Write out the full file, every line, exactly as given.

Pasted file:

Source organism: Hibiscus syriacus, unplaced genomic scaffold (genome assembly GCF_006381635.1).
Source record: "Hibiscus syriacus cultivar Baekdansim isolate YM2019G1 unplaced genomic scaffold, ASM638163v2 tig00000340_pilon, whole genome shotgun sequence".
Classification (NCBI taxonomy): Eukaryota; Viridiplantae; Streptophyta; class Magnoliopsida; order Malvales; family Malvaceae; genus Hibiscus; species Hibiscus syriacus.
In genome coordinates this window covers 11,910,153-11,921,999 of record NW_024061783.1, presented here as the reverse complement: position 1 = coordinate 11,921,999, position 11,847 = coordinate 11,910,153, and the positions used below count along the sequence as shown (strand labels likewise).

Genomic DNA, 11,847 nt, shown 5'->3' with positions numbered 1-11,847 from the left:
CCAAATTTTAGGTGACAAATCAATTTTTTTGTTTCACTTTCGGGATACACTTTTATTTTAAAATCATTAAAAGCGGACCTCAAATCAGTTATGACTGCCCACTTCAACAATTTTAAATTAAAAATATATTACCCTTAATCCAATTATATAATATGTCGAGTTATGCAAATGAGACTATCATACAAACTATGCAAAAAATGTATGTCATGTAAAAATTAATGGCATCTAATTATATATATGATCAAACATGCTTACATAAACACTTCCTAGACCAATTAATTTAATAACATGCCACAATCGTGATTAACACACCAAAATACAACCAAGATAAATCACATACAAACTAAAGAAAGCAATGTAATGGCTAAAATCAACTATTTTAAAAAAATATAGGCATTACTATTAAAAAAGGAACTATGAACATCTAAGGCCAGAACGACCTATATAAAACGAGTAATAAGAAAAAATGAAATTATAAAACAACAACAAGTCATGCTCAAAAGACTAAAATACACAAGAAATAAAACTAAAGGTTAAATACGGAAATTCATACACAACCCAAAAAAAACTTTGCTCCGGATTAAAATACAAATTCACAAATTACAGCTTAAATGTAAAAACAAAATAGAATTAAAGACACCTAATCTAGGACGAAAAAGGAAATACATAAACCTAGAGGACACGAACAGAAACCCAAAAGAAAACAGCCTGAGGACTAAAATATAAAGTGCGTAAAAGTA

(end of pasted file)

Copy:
Source organism: Hibiscus syriacus, unplaced genomic scaffold (genome assembly GCF_006381635.1).
Source record: "Hibiscus syriacus cultivar Baekdansim isolate YM2019G1 unplaced genomic scaffold, ASM638163v2 tig00000340_pilon, whole genome shotgun sequence".
Classification (NCBI taxonomy): Eukaryota; Viridiplantae; Streptophyta; class Magnoliopsida; order Malvales; family Malvaceae; genus Hibiscus; species Hibiscus syriacus.
In genome coordinates this window covers 11,910,153-11,921,999 of record NW_024061783.1, presented here as the reverse complement: position 1 = coordinate 11,921,999, position 11,847 = coordinate 11,910,153, and the positions used below count along the sequence as shown (strand labels likewise).

Genomic DNA, 11,847 nt, shown 5'->3' with positions numbered 1-11,847 from the left:
CCAAATTTTAGGTGACAAATCAATTTTTTTGTTTCACTTTCGGGATACACTTTTATTTTAAAATCATTAAAAGCGGACCTCAAATCAGTTATGACTGCCCACTTCAACAATTTTAAATTAAAAATATATTACCCTTAATCCAATTATATAATATGTCGAGTTATGCAAATGAGACTATCATACAAACTATGCAAAAAATGTATGTCATGTAAAAATTAATGGCATCTAATTATATATATGATCAAACATGCTTACATAAACACTTCCTAGACCAATTAATTTAATAACATGCCACAATCGTGATTAACACACCAAAATACAACCAAGATAAATCACATACAAACTAAAGAAAGCAATGTAATGGCTAAAATCAACTATTTTAAAAAAATATAGGCATTACTATTAAAAAAGGAACTATGAACATCTAAGGCCAGAACGACCTATATAAAACGAGTAATAAGAAAAAATGAAATTATAAAACAACAACAAGTCATGCTCAAAAGACTAAAATACACAAGAAATAAAACTAAAGGTTAAATACGGAAATTCATACACAACCCAAAAAAAACTTTGCTCCGGATTAAAATACAAATTCACAAATTACAGCTTAAATGTAAAAACAAAATAGAATTAAAGACACCTAATCTAGGACGAAAAAGGAAATACATAAACCTAGAGGACACGAACAGAAACCCAAAAGAAAACAGCCTGAGGACTAAAATATAAAGTGCGTAAAAGTA